Kohn's strongest argument is that "traditional", reactionary and often punitive means of dispensing knowledge are more than outdated, they are arguably destructive. The never-ending quest for grades, for example. What is less clear is how Kohn expects educators to unite and rebuild the educational roller coaster we are on without getting off and without the conductor's blessing. Kohn doesn't offer much in the way of reliable practices which model what he suggests. As a result, to the more skeptical reader, he may come across as a bit of a glib sophist.
A worthwhile read, especially if you are an energetic, open-minded educator willing enough empowered enough to make significant changes.
A series of essays about all sorts of topics related to education. Some were pretty typical of progressive education debates (which are still incredibly important! just sometimes over-discussed), but I found some particularly worthwhile chapters that I had never considered — namely, a discussion on merit pay, an essay that called into question the entire point of education, a call to end praise, and a study of education in relation to Maslow’s hierarchy of needs.
Summary of the book This book is a collection of essays written by Alfie Kohn, who is an American writer and speaker on education, parenting, and human behavior; and is also one of the most outspoken critics of the education system in our times. The book consists of eighteen essays, each of which have been previously published elsewhere.
The essays are organized into five sections. The essays in the first section, The Purposes of Schooling, raise questions about what it means to be well-educated and whether learning should be turned into a business; and stress that education should focus more on what students are doing rather than how well they are doing it. The second section, Standards and Testing, reveals how utterly flawed the testing system is - the author argues that the purpose of testing is to rank, not to rate; and that “the phrase high standards by definition means standards that everyone won’t be able to meet.” The third section, Grading and Evaluating talks about the harmful effects of grading and rewards. Kohn repeatedly says: “the more we reward people for doing something, the more they tend to lose interest in whatever they had to do to get the reward.” The fourth section, Moral, Social, and Psychological Questions talks about how the things happening in schools and in society in general impact children morally and psychologically. The fifth and last section, School Reform and the Study of Education talks about our approach towards education, how schools can be improved, and gives some practical guidelines for teachers and educators.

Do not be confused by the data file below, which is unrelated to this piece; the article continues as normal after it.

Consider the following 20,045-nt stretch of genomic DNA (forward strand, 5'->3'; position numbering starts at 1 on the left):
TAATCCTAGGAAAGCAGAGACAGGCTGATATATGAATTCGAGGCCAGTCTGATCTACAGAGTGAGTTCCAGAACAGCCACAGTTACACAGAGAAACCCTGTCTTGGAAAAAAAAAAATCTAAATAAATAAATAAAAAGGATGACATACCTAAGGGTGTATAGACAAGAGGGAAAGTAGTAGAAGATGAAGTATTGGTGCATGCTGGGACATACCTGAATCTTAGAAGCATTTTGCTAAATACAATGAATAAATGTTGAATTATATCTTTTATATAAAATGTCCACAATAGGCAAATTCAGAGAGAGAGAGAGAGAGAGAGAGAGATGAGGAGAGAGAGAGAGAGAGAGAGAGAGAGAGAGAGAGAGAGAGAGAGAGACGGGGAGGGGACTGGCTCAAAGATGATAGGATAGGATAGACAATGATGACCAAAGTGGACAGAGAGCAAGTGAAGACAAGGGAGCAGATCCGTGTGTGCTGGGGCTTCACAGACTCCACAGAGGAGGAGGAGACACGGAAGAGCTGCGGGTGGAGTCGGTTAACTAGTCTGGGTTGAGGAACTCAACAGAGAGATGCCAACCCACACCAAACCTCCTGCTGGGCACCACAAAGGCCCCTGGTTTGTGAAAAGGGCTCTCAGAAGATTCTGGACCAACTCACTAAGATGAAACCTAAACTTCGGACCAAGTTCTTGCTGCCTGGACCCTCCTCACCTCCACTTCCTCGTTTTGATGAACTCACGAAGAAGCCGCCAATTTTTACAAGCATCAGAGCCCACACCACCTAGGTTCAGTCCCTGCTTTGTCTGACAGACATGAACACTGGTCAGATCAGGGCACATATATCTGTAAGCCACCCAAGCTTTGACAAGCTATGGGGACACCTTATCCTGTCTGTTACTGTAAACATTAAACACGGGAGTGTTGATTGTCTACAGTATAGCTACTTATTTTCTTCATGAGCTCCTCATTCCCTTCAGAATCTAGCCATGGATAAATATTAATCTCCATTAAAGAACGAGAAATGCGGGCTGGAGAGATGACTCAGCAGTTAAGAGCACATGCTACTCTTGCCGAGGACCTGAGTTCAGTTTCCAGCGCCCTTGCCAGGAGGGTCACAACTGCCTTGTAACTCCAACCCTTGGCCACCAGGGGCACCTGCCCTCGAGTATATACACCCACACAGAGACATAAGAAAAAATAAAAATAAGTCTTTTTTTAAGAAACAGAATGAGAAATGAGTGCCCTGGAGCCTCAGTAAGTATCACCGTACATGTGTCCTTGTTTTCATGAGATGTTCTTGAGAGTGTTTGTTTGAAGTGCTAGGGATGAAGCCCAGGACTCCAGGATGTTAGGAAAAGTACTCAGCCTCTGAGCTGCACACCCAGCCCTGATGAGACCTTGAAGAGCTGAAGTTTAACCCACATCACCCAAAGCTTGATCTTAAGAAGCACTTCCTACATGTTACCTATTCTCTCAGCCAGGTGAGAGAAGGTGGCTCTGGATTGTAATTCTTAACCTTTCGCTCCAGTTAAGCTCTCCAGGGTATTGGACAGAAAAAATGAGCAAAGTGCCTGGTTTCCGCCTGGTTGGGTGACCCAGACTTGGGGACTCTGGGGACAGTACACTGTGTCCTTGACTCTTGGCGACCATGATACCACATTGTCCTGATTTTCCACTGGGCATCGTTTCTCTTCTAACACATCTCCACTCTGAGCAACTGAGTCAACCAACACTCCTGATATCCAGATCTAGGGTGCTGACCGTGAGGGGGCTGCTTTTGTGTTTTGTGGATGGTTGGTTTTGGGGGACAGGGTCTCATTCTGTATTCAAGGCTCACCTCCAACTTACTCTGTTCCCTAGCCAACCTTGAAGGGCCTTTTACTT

My review of the book The book makes a very compelling case. Most of the author’s arguments are supported by research and evidence, and are presented very convincingly. I found the style of writing to be quite engaging - some non-fiction books read like textbooks, but this was not one of them. Another good thing about the book is that it comprises short, standalone essays that can easily be read in one sitting. One does not have to read the book cover to cover to understand the author’s message; you can read an essay at random without having much difficulty in understanding. That being said, anyone who reads the book cover to cover (like I did) will agree that there is a fair amount of repetition in the book - each essay makes some points that the essays before it have already made. Moreover, because every essay is from a different source, each essay has a different style specific to the audience. Some essays have no citations at all, while others have an entire bibliography at the end. Needless to say, some are easier to read than others. Some of the essays were set in a specific context, like the one on Abraham Maslow (essay fourteen in the book), where it was assumed that the readers would already be aware of Maslow’s views on psychology (I wasn’t, and found it difficult to read through). Furthermore, the author writes from a fundamentally American perspective. One essay is about 9/11, and what lessons American teachers and students can draw from it, while another is about American high school shootings, both of which are not directly relevant to an international audience, in my opinion.